Once upon a time in a small village by the Sea there lived a good hearted young fisherman, named Urashima Taro, and his aged mother. Every morning at dawn he would follow the narrow path to the seashore, where he had moored his boat in a sheltered spot and return at dusk with the day’s catch. This day being no different, he was following the narrow goat trail down when he spotted a group of children mercilessly torturing a small turtle trapped in some reeds by the shore. Rushing to the spot, he wrenched the poor thing from the hands of the biggest bully just before he was about to subject the distressed creature to yet another cruel prank.

“Leave the poor thing along, shame on you all. How would you like it if someone did this to you? ” He berated the rowdy children who responded with curses, protesting his intrusion. Eventually they dispersed, grumbling under their breath and promising dire repercussions.

After losing the bullies Taro carried the turtle to his boat and set it down on a soft cloth. Once the brief examination ensured that the turtle was not grievously injured, he commenced rowing.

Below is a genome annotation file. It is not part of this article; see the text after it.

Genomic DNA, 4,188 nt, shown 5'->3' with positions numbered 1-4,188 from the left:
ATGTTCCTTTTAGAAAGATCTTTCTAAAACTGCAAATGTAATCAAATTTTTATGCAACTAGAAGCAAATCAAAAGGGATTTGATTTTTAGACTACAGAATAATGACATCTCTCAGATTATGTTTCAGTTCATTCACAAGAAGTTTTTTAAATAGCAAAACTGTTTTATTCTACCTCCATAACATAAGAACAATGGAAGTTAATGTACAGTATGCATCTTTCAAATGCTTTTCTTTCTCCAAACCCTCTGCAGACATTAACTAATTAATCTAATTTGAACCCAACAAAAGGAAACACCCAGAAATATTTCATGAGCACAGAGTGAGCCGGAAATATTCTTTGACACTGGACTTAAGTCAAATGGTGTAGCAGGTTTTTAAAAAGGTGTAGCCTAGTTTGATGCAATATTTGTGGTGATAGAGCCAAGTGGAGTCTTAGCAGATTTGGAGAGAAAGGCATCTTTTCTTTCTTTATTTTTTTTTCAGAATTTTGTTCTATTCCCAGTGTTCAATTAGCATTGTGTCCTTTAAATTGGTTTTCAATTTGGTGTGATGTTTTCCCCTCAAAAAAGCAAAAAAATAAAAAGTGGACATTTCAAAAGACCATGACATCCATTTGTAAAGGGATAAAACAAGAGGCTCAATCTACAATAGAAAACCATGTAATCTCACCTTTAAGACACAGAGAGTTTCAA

When he was bit further out from the shore he stopped at an ideal spot, picked up the turtle and, gently lowering his hand over the side of the boat, watched as the poor thing slowly slid off of his hand and dove into the safety of the sea. Smiling, Taro turned back to the business of fishing.

On the next day when he was once more out at sea a rather huge turtle stuck his head out of the ocean and addressed him in human speech. This remarkable turtle told him how the small turtle he’d saved was none other than the daughter of Ryujin, the Emperor of the Sea.

“His highness wishes to see you and to thank you in person. Are you willing?” the giant turtle asked Taro.

Taro was elated to learn that the little turtle had returned to the safety of her home. This seemed enough and he was about to decline, saying no thanks were necessary, when his curiosity got the better of him and he acquiesced.